First, we questioned whether there is difference in the clinical and histopathologic findings of those patients who presented with alopecia from those who did not have alopecia at presentation. A significantly larger proportion of patients with alopecia were female (P = 0.01). No statistically significant differences were observed from the scalp biopsies between the 2 groups although a trend was observed for an older age at biopsy (44.3 vs. 36.5 years, P = 0.23), more sebaceous gland abnormalities (92% vs. 63%,P = 0.25), perifollicular infiltrates (80% vs. 56%, P = 0.25), and less fibrosis tract formation (21% vs. 50%, P = 0.24), but these comparisons did not reach statistical significance. These associations remain even after correcting for patients that developed alopecia on follow-up (12%, N = 2). Of interest, and a clinical trend that was statistically significant was that, females tend to present earlier than males - a feature that can perhaps be attributed to increased concern and sensitivity to hair loss in females compared to males.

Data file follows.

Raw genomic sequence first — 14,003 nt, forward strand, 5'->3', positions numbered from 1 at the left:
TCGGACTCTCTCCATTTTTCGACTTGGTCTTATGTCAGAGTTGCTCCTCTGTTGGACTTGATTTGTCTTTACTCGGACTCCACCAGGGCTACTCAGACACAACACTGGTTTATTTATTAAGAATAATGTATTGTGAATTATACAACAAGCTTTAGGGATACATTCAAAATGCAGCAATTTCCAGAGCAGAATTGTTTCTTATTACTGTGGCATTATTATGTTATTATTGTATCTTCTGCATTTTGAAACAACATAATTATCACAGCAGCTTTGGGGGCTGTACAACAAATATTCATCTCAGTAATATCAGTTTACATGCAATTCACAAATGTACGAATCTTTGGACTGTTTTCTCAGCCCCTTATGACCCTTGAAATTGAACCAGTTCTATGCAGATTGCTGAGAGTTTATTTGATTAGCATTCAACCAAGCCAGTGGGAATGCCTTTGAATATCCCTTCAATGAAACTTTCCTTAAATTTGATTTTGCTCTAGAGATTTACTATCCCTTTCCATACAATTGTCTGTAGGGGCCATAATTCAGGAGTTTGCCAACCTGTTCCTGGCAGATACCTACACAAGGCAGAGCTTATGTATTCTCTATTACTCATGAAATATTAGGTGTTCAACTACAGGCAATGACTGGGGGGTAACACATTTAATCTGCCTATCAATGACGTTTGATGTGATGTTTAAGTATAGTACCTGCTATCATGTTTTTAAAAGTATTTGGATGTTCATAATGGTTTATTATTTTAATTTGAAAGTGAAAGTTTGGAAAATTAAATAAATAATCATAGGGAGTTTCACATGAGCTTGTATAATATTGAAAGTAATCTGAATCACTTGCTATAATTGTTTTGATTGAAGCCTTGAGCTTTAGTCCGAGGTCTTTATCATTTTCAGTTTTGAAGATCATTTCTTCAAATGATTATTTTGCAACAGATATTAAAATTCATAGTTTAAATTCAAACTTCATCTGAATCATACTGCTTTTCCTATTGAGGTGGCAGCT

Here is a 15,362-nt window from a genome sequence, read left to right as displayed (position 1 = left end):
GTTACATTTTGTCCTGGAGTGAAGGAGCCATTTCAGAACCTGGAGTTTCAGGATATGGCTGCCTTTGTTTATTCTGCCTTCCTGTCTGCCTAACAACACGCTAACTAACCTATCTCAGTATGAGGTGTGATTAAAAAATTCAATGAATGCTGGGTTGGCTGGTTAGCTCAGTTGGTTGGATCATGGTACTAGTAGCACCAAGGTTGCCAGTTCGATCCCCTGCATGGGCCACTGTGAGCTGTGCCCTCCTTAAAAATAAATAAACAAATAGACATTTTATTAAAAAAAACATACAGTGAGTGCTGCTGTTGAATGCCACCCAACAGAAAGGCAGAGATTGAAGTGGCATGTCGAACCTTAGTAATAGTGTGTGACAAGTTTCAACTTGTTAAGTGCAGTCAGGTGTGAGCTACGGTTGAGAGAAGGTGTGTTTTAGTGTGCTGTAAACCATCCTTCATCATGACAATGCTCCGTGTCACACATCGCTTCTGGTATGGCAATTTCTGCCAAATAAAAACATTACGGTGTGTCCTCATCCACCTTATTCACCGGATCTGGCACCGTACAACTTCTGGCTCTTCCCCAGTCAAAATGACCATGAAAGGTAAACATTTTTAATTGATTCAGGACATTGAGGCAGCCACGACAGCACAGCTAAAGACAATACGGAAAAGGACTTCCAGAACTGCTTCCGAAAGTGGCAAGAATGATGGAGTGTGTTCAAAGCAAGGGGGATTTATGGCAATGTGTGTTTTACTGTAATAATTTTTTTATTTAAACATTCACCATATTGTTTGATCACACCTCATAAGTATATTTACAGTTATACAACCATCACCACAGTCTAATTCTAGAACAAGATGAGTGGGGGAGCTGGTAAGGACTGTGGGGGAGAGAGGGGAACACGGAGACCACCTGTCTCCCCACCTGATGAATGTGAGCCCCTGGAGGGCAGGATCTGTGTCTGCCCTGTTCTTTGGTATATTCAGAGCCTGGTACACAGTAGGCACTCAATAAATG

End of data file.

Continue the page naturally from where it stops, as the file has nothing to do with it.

Next, we questioned whether psoriatic alopecia has specific histologic changes or if similar findings are present in other lymphocytic scarring alopecias, like central centrifugal cicatricial alopecia (CCCA), lichen planopilaris (LPP) or frontal fibrosing alopecia (FFA) and lupus. Histopathologic features seen in these entities include: Decreased or absent follicular units, a perifollicular lymphocytic infiltrate, distention of follicular ostia (lupus), infundibular hyperkeratosis (LPP/ FFA), fibrous tracts, and naked hair shafts. [9] While the frequency of these changes varies with both the diagnosis and the stage of disease at which the biopsy is performed, the follicular changes noted in our study are not unique to psoriatic alopecia and are often present in other lymphocytic scarring.